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  • nematode_speculator nematode_speculator Aug 12, 2002 10:32 PM Flag

    Barrons article on gas. I

    The folks at Devon Energy in Oklahoma City have a favorite saying: The best place to find gas is in places where it's already been found. That philosophy sums up the company's conservative approach to wringing more gas out of existing deposits, but it might just as well refer to Devon's penchant for acquiring other oil and gas producers.

    Indeed, in the past 12 months Devon hit a gusher on Wall Street, snapping up Anderson Exploration of Calgary in October for $3.4 billion in cash, followed by Houston's Mitchell Energy & Development in January for $3.2 billion in cash and stock. Together, these deals boosted proved reserves by 23%, to two billion barrels of oil equivalent, and secured Devon's status as one of the nation's largest independent exploration and production concerns.

    The one-two punch drew a barrage of criticism from analysts, however, who wondered loudly whether Devon had bitten off more than it could chew. The prevailing view, says Jay Gibbons, an analyst for TCW Galileo Opportunities fund, was that Devon had taken on too much debt -- more than $6 billion in all -- at precisely the wrong time, when natural-gas prices were sliding to new lows in the vicinity of $2 per thousand cubic feet. Devon Energy boasts about 7.1 trillion cubic feet of gas equivalents, equal to roughly two-thirds of its energy reserves.

    Last winter Gibbons was a rarity: He began buying Devon shares in the low- to mid-30s, near their two-year low, in the belief that a looming imbalance between supply and demand in North American natural gas eventually would vindicate the company's strategic moves. Almost as if on cue, gas prices rallied to a May high of $3.80, lifting the stock to 52.

    These days prices for both have receded -- gas to $2.65-$2.70 per mcf, the shares to 40. But many more analysts, impressed by management's recent moves, are coming around to Gibbons's upbeat view. If gas prices head higher, as Devon expects, some Street seers think the stock could rally to 70, which would represent a gain of 75% from current levels.
    The Energy Information Administration, a government agency, is forecasting an average price of $3.20-$3.30 per mcf in 2003. "Everything adds up to higher gas prices in the next six months," J. Larry Nichols, Devon's chairman, president and CEO, said in a recent interview. "We're not likely to have two record mild winters back-to-back. The economy is expected to improve from last winter's recession. And with production down, it seems likely we'll see upward pressure on prices."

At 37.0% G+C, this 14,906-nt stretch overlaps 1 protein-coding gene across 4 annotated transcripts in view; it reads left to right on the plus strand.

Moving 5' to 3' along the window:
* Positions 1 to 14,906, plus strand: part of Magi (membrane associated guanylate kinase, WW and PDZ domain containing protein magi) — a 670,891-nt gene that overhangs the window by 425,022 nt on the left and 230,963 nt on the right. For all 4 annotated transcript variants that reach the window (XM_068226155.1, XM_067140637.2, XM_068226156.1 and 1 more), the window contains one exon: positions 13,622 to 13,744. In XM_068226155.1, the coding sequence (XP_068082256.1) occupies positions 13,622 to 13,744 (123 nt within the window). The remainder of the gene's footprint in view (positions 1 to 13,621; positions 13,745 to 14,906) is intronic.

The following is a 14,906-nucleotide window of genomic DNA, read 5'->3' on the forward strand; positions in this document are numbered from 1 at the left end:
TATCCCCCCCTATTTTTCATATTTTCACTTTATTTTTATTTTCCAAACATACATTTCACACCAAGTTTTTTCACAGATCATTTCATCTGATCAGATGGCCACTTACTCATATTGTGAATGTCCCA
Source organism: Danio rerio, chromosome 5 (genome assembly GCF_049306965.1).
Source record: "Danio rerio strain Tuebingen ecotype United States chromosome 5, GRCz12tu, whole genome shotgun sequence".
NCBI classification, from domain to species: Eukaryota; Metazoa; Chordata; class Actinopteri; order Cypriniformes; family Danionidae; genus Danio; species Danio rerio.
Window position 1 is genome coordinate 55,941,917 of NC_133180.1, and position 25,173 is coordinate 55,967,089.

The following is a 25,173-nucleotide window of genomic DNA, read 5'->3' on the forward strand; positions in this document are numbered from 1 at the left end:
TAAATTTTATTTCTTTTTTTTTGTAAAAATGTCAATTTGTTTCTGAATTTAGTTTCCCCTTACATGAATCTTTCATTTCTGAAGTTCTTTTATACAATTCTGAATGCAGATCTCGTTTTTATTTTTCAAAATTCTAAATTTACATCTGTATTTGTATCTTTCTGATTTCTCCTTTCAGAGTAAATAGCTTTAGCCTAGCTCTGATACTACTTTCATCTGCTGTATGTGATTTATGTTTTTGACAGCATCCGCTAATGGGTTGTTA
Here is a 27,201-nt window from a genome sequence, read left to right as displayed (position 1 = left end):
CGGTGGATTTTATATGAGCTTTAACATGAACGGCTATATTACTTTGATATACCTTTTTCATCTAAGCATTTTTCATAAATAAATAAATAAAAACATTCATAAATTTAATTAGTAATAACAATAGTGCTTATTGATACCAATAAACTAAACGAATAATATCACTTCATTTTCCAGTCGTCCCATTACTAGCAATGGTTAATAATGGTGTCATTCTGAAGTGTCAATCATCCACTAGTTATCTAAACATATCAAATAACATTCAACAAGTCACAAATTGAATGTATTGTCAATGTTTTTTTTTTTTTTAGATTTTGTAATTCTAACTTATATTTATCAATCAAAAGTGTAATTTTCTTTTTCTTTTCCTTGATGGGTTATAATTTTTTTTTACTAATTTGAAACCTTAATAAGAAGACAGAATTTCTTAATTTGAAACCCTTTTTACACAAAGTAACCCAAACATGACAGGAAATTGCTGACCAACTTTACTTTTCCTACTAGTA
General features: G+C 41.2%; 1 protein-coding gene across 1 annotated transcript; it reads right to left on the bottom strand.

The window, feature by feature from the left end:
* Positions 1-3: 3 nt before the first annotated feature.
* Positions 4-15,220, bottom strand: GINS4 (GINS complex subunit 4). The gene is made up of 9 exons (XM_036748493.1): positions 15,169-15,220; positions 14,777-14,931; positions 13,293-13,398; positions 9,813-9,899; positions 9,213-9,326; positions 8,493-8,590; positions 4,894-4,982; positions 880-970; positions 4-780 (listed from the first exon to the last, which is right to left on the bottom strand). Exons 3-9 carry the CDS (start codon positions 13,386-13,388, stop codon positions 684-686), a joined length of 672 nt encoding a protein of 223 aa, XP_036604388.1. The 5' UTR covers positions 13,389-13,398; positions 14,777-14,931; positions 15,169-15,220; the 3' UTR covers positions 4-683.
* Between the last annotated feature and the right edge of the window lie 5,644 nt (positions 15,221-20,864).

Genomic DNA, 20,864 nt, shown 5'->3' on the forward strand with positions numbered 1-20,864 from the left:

Each 10-cent increase in the average annual price of gas translates into an additional 21 cents a share in Devon's annual earnings and a corresponding 25-cent gain in free cash flow, the company notes.

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    • "If commodity prices continue to favor us, we will generate more cash flow than our capital budget, which we will use to pay down debt," Nichols says. This year Devon has earmarked $1.5 billion in capital spending.

      Irrespective of the near-term direction of gas, Nichols defends the purchases of Mitchell and Anderson as one-time opportunities well worth the risk. "We believed then and now that acquisition opportunities have become scarce and that we wouldn't be able to do major purchases again," he says. "There just aren't that many big independent producers left."

      Meanwhile, Nichols has wasted no time attempting to disprove his critics. By the end of March, Devon had refinanced its debt, pushing off major repayments until 2004. In addition, the company made good ahead of schedule on a promise to raise funds by selling more than $1 billion in assets. As a result, some believe, the company's debt-to-capitalization ratio could fall to 55% by yearend, from a current 60%.

      Analysts expect Devon to earn about $500 million, or $3.02 a share, in 2002, according to Thomson/First Call, followed by $630 million, or $3.94 a share, in 2003. Last year the company earned $647 million, or $5.03 per diluted share, before special items, on $3.075 billion in revenue. Net earnings came to $103 million, or 97 cents, after an accounting change and a reduction in the carrying value of the company's oil and gas properties.

      Table: Oil Patch Economics



      Devon is trading for 10.3 times next year's earnings estimate, or about a 17% discount to peers such as Anadarko Petroleum and Apache Energy. Measured by enterprise value to cash flow (earnings before interest, taxes, depreciation and amortization), a standard industry benchmark, the company also lags behind most of the competitors listed in the table nearby. According to a recent report by Robert L. Christensen, an analyst at First Albany, Devon has "the most [price] appreciation potential of any of the four 'super' independents."

      Devon dates back to a private partnership founded by Nichols's father, John W. Nichols, 87, who became chairman emeritus in 1999. The company came public through a stock conversion in 1988, but has always been tarred, in investors' minds, by a reputation for opportunistic buying and selling of assets. The rap is that Devon has yet to demonstrate it can survive by the drillbit, something with which with management understandably disagrees.